This article discusses the failure of a highly sophisticated West German launch bridge while it was under construction; this 360 m long motorway bridge collapsed suddenly on 30 August 1988 while being jacked out over the River Main near Aschaffenburg. The bridge's back was broken in three places, after the slender box deck snapped suddenly. The failure is being seen as a major disaster, as it now throws doubt on the launch bridge technique, which was pioneered in West Germany. The investigation of the collapse seems likely to concentrate on the complex system of temporarry prestressing, which augmented the axial stressing produced by the cable stayed structure above the deck; it is believed that the prestressing may have been insufficient. Engineers on the site immediately after the failure were unable to explain why the bridge collapsed, especially as critical stages earlier in the bridge's construction had been handled successfully. The evidence of the collapse points to possible errors in the stressing and destressing sequence, as the detailed design of the bridge required substantial prestressing and cable stays; the longest span over the river was 78 m, far too long for the slender deck to be safely launched. Quotations are included from comments on the disaster made by frank rowley, designer of a launch bridge in Dornoch, Scotland. (Author/TRRL)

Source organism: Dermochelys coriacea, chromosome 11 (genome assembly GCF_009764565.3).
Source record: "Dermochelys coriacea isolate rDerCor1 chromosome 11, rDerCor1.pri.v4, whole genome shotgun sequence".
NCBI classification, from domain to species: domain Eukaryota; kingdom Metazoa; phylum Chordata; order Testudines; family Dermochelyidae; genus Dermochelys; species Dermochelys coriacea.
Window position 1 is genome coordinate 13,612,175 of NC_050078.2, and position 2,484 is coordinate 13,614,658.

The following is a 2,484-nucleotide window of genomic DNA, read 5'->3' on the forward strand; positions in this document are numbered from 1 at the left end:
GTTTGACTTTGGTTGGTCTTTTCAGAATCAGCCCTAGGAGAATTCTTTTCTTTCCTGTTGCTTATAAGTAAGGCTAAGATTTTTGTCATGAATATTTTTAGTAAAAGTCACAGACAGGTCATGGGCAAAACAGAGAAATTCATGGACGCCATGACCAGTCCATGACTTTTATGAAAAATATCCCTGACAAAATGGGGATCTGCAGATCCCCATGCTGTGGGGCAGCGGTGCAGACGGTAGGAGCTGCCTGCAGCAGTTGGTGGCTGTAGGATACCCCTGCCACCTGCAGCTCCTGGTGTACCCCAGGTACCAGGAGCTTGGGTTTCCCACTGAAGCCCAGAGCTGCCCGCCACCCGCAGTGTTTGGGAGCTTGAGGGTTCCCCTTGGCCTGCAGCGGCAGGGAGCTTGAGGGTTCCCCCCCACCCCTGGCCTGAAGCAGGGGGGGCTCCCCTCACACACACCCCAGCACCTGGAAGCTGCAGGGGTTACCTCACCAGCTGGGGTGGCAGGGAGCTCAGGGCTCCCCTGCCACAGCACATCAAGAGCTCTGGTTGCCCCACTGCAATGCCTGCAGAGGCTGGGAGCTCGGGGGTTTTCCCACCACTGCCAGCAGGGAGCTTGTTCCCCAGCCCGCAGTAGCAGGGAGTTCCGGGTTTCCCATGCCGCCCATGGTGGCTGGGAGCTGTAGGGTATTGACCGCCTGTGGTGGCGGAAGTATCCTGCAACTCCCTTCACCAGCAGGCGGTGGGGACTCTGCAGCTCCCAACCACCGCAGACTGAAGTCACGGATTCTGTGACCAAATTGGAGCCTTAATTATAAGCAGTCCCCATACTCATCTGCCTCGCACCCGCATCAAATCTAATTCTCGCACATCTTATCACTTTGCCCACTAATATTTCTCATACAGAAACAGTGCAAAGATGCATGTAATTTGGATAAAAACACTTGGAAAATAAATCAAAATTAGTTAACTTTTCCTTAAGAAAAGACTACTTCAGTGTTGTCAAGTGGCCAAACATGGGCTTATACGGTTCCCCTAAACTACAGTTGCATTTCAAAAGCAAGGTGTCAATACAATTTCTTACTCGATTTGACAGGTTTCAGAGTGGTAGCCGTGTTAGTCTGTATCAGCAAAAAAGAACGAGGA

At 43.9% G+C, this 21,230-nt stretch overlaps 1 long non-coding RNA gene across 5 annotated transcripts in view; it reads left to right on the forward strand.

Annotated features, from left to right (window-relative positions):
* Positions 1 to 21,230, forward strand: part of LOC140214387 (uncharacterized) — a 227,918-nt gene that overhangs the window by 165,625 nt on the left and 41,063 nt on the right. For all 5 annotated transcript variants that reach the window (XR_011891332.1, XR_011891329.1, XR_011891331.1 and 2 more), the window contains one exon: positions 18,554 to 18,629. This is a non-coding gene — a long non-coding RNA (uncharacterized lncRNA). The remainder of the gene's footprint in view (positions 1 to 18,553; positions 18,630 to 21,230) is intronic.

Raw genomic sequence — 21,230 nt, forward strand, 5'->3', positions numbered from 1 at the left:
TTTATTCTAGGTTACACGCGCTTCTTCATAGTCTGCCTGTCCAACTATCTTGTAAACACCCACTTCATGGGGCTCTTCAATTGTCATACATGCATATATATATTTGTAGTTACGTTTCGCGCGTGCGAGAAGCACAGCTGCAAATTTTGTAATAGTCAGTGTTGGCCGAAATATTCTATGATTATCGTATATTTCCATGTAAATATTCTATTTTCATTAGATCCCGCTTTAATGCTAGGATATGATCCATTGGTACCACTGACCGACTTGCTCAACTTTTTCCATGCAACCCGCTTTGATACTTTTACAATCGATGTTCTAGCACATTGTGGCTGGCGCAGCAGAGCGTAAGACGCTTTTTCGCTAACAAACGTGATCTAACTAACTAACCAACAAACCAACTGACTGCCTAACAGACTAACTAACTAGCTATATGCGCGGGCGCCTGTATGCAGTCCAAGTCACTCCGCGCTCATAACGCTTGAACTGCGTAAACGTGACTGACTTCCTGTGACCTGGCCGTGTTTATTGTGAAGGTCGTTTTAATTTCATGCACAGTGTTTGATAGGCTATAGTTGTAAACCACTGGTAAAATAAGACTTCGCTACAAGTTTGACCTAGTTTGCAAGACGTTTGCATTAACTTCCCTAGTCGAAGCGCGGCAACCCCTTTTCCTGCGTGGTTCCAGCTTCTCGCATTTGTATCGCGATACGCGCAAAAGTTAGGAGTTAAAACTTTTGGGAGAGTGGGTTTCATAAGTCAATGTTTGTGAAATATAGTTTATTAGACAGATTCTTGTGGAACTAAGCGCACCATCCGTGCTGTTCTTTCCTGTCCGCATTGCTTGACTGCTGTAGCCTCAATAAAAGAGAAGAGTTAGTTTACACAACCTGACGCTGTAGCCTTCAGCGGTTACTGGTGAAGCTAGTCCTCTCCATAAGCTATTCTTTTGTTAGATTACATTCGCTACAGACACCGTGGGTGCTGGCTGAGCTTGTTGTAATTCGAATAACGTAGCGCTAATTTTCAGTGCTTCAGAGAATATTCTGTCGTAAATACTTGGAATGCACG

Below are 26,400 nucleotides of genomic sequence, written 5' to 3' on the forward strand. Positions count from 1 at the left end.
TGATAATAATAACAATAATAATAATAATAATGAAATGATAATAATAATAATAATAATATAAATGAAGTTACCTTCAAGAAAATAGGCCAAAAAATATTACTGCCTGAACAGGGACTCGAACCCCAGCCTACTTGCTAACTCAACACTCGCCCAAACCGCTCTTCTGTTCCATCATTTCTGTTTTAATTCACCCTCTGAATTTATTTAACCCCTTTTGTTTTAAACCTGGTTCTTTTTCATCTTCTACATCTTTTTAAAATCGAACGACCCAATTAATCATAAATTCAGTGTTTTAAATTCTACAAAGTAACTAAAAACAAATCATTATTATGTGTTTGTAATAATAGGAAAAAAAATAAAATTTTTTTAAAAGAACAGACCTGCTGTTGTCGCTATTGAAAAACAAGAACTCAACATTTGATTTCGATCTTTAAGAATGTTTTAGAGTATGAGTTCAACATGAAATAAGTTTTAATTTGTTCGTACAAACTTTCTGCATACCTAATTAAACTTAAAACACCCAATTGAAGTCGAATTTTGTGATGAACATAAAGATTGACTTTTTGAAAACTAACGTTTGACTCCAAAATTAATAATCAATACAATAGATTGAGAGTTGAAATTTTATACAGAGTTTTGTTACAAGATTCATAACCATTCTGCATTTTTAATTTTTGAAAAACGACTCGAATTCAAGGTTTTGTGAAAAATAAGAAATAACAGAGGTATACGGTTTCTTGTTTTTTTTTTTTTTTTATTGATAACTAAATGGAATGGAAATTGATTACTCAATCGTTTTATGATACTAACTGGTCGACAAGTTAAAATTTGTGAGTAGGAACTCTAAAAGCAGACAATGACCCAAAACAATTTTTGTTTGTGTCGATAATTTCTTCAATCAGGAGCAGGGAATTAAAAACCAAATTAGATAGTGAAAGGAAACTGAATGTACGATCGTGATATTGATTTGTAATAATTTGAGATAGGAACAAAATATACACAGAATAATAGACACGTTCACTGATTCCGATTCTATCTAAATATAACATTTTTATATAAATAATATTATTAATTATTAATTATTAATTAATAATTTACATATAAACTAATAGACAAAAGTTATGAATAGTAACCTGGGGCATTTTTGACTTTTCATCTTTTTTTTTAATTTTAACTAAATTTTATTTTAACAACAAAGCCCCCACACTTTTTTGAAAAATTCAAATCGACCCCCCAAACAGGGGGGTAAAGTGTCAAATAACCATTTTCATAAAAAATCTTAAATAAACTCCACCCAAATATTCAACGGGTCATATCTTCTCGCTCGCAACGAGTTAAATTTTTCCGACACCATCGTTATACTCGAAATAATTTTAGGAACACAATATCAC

• Availability:
  • Corporate Authors:

    Thomas Telford Limited

    London,   United Kingdom 
  • Authors:
    • Middelboe, S
  • Publication Date: 1988-9-8

Media Info

  • Pagination: p. 7-9
  • Serial:

Subject/Index Terms

Filing Info

  • Accession Number: 00493241
  • Record Type: Publication
  • Source Agency: Transport Research Laboratory
  • Files: ITRD, TRIS, ATRI
  • Created Date: May 31 1990 12:00AM